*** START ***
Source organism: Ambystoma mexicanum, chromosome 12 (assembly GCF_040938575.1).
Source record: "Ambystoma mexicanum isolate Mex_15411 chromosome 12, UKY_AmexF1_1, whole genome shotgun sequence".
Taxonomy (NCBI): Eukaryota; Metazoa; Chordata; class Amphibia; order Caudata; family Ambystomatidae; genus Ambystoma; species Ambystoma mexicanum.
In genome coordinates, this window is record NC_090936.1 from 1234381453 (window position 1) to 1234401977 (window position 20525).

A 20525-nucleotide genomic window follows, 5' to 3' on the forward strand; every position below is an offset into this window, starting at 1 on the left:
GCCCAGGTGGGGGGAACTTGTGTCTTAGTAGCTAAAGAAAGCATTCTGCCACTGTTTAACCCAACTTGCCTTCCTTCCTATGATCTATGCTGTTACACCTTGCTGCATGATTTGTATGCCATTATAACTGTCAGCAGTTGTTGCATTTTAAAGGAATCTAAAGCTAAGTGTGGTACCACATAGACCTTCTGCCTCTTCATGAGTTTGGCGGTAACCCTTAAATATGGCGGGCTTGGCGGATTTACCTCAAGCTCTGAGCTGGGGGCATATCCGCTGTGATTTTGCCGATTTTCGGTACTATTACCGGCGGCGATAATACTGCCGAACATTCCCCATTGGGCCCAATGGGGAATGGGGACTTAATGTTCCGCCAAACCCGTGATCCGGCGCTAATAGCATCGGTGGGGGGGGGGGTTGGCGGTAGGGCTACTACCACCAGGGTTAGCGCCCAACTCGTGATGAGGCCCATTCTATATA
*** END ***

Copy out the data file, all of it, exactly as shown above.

Source organism: Ambystoma mexicanum, chromosome 12 (assembly GCF_040938575.1).
Source record: "Ambystoma mexicanum isolate Mex_15411 chromosome 12, UKY_AmexF1_1, whole genome shotgun sequence".
Taxonomy (NCBI): Eukaryota; Metazoa; Chordata; class Amphibia; order Caudata; family Ambystomatidae; genus Ambystoma; species Ambystoma mexicanum.
In genome coordinates, this window is record NC_090936.1 from 1234381453 (window position 1) to 1234401977 (window position 20525).

A 20525-nucleotide genomic window follows, 5' to 3' on the forward strand; every position below is an offset into this window, starting at 1 on the left:
GCCCAGGTGGGGGGAACTTGTGTCTTAGTAGCTAAAGAAAGCATTCTGCCACTGTTTAACCCAACTTGCCTTCCTTCCTATGATCTATGCTGTTACACCTTGCTGCATGATTTGTATGCCATTATAACTGTCAGCAGTTGTTGCATTTTAAAGGAATCTAAAGCTAAGTGTGGTACCACATAGACCTTCTGCCTCTTCATGAGTTTGGCGGTAACCCTTAAATATGGCGGGCTTGGCGGATTTACCTCAAGCTCTGAGCTGGGGGCATATCCGCTGTGATTTTGCCGATTTTCGGTACTATTACCGGCGGCGATAATACTGCCGAACATTCCCCATTGGGCCCAATGGGGAATGGGGACTTAATGTTCCGCCAAACCCGTGATCCGGCGCTAATAGCATCGGTGGGGGGGGGGGTTGGCGGTAGGGCTACTACCACCAGGGTTAGCGCCCAACTCGTGATGAGGCCCATTCTATATA